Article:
$US1 note

United States of America, AD 1862

The birth of the American 'greenback'

In the mid-nineteenth century, individual banks in the American states issued many different banknotes. This continued during the Civil War of 1861-65, but new paper money issued by the treasuries of the United States in New York and the Confederate States in Richmond, Virginia reflected the political conflict.

In the North, the first public paper money issued under the Constitution of the United States was authorized in July 1861, to finance war with the Confederacy. The back of the notes was printed in green, giving rise to the nickname 'greenbacks' for American bills. The note shown here is an example of the second issue of 1862. On the front is a portrait of Salmon P. Chase, Secretary to the Treasury (1861-64).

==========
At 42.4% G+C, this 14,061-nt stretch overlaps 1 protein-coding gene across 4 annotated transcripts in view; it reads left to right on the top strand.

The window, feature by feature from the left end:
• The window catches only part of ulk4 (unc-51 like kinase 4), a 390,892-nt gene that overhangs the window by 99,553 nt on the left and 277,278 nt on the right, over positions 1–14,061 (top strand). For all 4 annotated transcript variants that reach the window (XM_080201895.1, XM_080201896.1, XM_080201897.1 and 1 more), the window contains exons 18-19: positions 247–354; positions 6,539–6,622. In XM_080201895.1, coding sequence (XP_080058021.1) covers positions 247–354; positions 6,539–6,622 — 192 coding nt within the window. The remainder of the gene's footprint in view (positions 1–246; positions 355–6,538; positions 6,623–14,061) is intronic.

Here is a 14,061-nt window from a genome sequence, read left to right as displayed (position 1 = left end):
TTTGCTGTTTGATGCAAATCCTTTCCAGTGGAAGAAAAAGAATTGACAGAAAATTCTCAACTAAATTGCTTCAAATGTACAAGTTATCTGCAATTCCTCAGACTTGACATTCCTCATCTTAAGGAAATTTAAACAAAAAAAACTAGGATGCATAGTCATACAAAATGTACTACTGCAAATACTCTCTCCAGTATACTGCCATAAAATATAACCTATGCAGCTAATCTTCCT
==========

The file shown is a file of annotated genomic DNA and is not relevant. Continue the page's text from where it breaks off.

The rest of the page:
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$US1 note


  • Front



More information


R. Friedberg (ed.), Paper money of the United Stat, 12th edition (Coin and Currency Institute, Inc., 1989)

J. Williams (ed.), Money: a history (London, The British Museum Press, 1997)


Length: 191.000 mm
Width: 81.000 mm

Museum number

CM CIB 16709


Chartered Institute of Bankers Collection


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